Morocco is one of Africa’s most popular travel destinations. No matter how well-seasoned a traveler you are, you’ll find plenty to see and do. Fine Atlantic and Mediterranean beaches, desert excursions, wondrous imperial cities, Islamic landmarks, Roman antiquities, resort facilities, mountain villages, oases, and towering sand dunes are just some of the wonders you can expect to find in Morocco.
Tourists coming to Casablanca expect to find a romantic town, as depicted in the classic film of the same name. The biggest must-see of Casablanca is the new Hassan II Mosque. Place Mohammed V, also known as Place des Nations Unies, this square in the centre of Casablanca is one of the nicest examples of French colonial architecture.
Casablanca was founded by the Portuguese as Casa Branca. It was never a very important town, until the French came to Morocco in the beginning of the 20th century. They started to develop the axis Rabat (their capital) – Casablanca – at a high speed, which gave Casablanca its position as the economic powerhouse of Morocco.
Built next to a site of the tragic earthquake of 1961 that killed 15,000, it exhibits a totally different city culture and architecture from the rest of the country. So it is no wonder that especially for tourists the streets have been made wide and straight, houses are low and hotels have been constructed between the city and the beach. For many visitors, it is a functional, open, and beautiful change from the more typical cities.
The fish market of Agadir has been turned into the surprise tourist attraction. Agadir is truly an important fish city, serving both African and European markets.
We are bewitched by the spell of the place and its people, folk artists to their very souls, who have only one aim in view – to make a stay in their city as entrancing an experience as possible. With its world-famous square, Jamaâ El Fna, the beacon city of the Almoravids was founded in about 1070.
The first Almohad sovereign, Abdelmoumen, began the construction of the Koutoubia mosque. The Badi Palace has long been regarded as a wonder of the Muslim world.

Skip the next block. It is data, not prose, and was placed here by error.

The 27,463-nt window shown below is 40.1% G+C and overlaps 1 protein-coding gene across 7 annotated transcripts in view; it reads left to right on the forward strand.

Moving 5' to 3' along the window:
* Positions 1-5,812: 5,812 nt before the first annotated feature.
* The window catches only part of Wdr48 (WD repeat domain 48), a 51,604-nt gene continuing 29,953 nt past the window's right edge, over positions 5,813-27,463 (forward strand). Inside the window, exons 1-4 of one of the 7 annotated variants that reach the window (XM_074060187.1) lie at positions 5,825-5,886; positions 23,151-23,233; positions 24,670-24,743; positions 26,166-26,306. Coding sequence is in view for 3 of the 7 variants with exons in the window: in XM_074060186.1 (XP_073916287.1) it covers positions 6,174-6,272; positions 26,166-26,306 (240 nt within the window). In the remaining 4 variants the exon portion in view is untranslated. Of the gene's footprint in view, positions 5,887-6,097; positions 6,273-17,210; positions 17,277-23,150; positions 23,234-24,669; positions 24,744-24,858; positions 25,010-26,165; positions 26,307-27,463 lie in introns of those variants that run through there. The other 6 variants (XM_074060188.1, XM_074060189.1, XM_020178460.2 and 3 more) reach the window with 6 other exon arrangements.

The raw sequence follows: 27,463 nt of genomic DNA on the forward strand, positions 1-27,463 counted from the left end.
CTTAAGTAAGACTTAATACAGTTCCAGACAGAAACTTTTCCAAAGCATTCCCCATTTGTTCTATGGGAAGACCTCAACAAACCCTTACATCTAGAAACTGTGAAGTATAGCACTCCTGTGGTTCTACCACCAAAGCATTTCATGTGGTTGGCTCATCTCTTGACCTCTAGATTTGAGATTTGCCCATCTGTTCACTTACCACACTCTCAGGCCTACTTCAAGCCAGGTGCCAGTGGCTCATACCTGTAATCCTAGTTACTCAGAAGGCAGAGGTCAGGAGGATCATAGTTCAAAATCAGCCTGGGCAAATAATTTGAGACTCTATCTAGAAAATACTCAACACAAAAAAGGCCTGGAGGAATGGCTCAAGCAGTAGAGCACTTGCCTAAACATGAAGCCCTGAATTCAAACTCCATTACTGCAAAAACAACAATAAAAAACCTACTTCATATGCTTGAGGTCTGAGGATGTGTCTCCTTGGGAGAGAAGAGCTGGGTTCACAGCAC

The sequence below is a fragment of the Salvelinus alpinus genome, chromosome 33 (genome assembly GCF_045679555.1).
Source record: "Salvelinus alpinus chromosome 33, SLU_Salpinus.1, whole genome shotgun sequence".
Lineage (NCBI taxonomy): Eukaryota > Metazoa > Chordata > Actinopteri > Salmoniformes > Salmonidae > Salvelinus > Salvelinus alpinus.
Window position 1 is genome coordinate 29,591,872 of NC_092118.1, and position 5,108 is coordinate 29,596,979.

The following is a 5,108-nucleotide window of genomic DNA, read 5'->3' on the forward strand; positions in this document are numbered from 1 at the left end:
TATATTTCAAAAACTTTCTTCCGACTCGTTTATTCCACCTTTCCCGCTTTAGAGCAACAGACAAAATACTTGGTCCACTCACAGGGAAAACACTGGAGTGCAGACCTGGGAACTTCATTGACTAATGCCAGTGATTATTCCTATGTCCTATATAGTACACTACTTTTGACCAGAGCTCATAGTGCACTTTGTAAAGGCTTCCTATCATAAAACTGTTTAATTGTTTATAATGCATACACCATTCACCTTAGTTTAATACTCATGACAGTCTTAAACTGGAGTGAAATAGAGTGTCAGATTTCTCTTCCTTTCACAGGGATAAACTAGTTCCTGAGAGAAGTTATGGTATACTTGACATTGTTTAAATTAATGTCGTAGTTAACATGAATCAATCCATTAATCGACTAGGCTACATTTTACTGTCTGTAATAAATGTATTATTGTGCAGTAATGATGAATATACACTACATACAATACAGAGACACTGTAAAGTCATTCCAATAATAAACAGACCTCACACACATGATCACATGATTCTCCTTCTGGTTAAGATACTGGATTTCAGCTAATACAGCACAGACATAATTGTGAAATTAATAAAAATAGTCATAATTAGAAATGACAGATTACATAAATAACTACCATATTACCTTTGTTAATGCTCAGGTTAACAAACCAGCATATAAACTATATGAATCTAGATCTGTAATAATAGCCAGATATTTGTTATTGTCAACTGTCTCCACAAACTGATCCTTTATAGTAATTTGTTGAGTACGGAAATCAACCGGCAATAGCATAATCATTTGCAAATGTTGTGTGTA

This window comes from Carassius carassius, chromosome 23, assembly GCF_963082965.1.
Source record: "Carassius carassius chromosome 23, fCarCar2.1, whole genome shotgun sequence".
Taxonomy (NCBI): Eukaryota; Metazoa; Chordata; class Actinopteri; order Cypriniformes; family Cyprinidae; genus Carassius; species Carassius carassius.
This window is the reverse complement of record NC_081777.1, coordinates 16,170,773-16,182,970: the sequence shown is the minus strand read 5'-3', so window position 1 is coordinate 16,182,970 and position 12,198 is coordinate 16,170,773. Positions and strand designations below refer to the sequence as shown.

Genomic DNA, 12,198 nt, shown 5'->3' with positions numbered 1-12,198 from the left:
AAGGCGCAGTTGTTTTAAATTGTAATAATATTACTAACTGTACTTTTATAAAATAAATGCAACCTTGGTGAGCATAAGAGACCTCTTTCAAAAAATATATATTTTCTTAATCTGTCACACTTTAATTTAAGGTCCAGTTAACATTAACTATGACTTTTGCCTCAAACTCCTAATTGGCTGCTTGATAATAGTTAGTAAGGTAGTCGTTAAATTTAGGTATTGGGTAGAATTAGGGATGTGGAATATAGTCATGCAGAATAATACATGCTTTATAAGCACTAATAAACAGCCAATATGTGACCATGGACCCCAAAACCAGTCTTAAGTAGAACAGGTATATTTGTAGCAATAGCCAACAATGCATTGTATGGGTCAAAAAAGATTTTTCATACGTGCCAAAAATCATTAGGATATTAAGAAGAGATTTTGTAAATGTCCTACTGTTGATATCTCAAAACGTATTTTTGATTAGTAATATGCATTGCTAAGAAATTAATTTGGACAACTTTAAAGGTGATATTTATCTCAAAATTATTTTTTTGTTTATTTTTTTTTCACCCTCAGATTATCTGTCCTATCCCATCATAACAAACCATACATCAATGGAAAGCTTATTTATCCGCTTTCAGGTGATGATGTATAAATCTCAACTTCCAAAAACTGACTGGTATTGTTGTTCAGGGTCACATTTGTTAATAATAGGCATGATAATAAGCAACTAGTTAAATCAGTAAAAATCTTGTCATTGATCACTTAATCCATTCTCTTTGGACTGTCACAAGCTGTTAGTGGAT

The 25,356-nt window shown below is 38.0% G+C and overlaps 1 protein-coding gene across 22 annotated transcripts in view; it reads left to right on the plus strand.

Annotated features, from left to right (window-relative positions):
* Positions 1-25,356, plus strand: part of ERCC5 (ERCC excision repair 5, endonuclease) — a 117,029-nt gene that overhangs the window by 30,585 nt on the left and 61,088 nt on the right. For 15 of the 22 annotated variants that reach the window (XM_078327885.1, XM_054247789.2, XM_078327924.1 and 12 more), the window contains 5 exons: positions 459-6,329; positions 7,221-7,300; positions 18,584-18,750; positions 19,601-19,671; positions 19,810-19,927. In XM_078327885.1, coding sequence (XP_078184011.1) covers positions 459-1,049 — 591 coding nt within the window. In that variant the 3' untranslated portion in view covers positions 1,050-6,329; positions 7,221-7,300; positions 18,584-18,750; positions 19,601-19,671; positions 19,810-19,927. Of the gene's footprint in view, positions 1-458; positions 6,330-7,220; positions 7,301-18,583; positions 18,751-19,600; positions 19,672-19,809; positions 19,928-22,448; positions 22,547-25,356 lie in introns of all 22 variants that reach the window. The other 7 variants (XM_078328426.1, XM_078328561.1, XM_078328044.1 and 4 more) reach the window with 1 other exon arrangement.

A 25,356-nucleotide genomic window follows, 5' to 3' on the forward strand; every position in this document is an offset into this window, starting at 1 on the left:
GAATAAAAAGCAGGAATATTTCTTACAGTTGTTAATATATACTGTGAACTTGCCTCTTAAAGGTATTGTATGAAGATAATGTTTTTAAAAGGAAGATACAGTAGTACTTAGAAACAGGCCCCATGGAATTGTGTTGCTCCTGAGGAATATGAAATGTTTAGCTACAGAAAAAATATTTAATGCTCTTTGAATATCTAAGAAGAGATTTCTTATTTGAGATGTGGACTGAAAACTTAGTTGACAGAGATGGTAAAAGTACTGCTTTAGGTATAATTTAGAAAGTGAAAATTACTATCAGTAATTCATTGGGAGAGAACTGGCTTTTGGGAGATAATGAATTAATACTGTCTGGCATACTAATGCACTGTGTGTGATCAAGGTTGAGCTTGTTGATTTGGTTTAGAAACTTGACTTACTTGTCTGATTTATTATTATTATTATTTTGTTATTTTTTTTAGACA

Other marvels to be found in the Red City are the Dar Si Said museum, containing much quintessential Moroccan art and displaying a glittering array of gold and marble ornaments.
Novelties of Morocco
You can discover the Waddi and the Desert on the back of a dromedary (the faster one- humped brother of the two humped camel), while spending the evenings camped out under the ‘hotel of 1000 stars.’ The sunrise is a mystical experience. You can rent a helicopter from Marrakesh or spend your days following the ancient trade routes on the back of a camel.
Buying a Moroccan carpet can be a pleasurable shopping experience. Offer the seller a little less than what you’re willing to pay as your opening counteroffer to his first price. Once you enter into negotiations, you can walk away at any time, but if you agree on a price, then you’ll have to buy (walking away after accepting a price is against the rules).
The art of making silver jewellery is a very ancient Moroccan tradition. The silver jewellery comes in many shapes and sizes, such as Berber Bedouin bracelets, earrings, anklets, and necklaces. Among the most popular are heavy solid silver bracelets with deeply-etched designs, which originate from the tradition of carpet making, where the extra weight of the bangle would help accelerate the hand holding the shuttle over the loom.
Leather ware has been a highly prized trade item since the 16th century. Thousands of different types of leather are available, found stretched out on the straw to dry in the sun. Leather is used to make handbags, travel bags, and satchels to mention but a few of the uses. These will be styled by the leather workers with gold-leafed designs and other colors to produce Arabic and geometric designs.
Metal framed lamps are traditionally covered with leather before being hand painted to produce an original lighting effect for your house.
Olive oil from Djemaa El Fna
Morocco has an ideal climate for the olive tree. Surrounding the walled city of Marrakesh, the olive trees give shade to the sun baked ground. Marrakesh and the Djemaa El Fna Place is where you should buy your olives. Olives are ready to be served with every meal, either as an appetizer or with your main course.
The Imlil orange stand
Oranges are one of the natural products in Morocco. Irrigation is always a problem in the arid environment to swell the fruit. As you drive through the production areas in the valleys surrounding Marrakesh, check out the length of the sprinklers.
Wood carving in Essaouria
Wood carving is a product that you will come across throughout Morocco. But on the Atlantic coast, the Moroccan town of Essaouria is the centre of craftsmen, shaping everything from tissue paper holders to elegant tables and desks. Here the craftsmanship is on another level – the beautiful mix of the sweet smelling dark brown oil, which is used to protect the carving, and the fine workmanship will give you a present that you must take back home.